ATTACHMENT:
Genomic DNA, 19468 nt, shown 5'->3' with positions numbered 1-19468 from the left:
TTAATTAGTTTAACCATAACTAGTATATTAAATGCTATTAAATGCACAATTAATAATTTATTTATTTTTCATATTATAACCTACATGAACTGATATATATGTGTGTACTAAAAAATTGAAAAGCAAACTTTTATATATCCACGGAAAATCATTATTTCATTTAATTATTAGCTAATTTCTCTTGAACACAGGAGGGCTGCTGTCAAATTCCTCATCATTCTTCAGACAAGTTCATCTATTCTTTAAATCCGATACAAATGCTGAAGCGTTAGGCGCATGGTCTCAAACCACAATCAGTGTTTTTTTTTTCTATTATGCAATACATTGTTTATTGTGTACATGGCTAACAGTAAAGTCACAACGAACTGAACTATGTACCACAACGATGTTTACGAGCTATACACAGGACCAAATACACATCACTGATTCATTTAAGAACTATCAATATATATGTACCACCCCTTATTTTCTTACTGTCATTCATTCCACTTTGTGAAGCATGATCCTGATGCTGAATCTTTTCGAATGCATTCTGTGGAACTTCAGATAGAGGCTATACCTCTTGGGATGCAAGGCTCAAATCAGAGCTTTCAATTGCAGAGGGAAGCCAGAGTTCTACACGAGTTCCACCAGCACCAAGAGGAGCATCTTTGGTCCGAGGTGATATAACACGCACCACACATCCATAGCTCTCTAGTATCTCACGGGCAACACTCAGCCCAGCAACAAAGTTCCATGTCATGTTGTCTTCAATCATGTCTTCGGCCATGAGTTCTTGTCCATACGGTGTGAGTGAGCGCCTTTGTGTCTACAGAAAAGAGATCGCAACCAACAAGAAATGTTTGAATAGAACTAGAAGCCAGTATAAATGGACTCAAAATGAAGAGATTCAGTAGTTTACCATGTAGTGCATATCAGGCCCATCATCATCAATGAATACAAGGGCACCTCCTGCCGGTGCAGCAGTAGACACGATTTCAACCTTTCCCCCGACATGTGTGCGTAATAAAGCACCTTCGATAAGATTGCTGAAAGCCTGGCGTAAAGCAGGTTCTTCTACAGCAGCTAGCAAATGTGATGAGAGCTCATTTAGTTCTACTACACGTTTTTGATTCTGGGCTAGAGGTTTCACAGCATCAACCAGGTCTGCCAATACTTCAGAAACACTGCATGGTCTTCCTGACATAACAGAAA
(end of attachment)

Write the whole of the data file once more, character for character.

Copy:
Genomic DNA, 19468 nt, shown 5'->3' with positions numbered 1-19468 from the left:
TTAATTAGTTTAACCATAACTAGTATATTAAATGCTATTAAATGCACAATTAATAATTTATTTATTTTTCATATTATAACCTACATGAACTGATATATATGTGTGTACTAAAAAATTGAAAAGCAAACTTTTATATATCCACGGAAAATCATTATTTCATTTAATTATTAGCTAATTTCTCTTGAACACAGGAGGGCTGCTGTCAAATTCCTCATCATTCTTCAGACAAGTTCATCTATTCTTTAAATCCGATACAAATGCTGAAGCGTTAGGCGCATGGTCTCAAACCACAATCAGTGTTTTTTTTTTCTATTATGCAATACATTGTTTATTGTGTACATGGCTAACAGTAAAGTCACAACGAACTGAACTATGTACCACAACGATGTTTACGAGCTATACACAGGACCAAATACACATCACTGATTCATTTAAGAACTATCAATATATATGTACCACCCCTTATTTTCTTACTGTCATTCATTCCACTTTGTGAAGCATGATCCTGATGCTGAATCTTTTCGAATGCATTCTGTGGAACTTCAGATAGAGGCTATACCTCTTGGGATGCAAGGCTCAAATCAGAGCTTTCAATTGCAGAGGGAAGCCAGAGTTCTACACGAGTTCCACCAGCACCAAGAGGAGCATCTTTGGTCCGAGGTGATATAACACGCACCACACATCCATAGCTCTCTAGTATCTCACGGGCAACACTCAGCCCAGCAACAAAGTTCCATGTCATGTTGTCTTCAATCATGTCTTCGGCCATGAGTTCTTGTCCATACGGTGTGAGTGAGCGCCTTTGTGTCTACAGAAAAGAGATCGCAACCAACAAGAAATGTTTGAATAGAACTAGAAGCCAGTATAAATGGACTCAAAATGAAGAGATTCAGTAGTTTACCATGTAGTGCATATCAGGCCCATCATCATCAATGAATACAAGGGCACCTCCTGCCGGTGCAGCAGTAGACACGATTTCAACCTTTCCCCCGACATGTGTGCGTAATAAAGCACCTTCGATAAGATTGCTGAAAGCCTGGCGTAAAGCAGGTTCTTCTACAGCAGCTAGCAAATGTGATGAGAGCTCATTTAGTTCTACTACACGTTTTTGATTCTGGGCTAGAGGTTTCACAGCATCAACCAGGTCTGCCAATACTTCAGAAACACTGCATGGTCTTCCTGACATAACAGAAA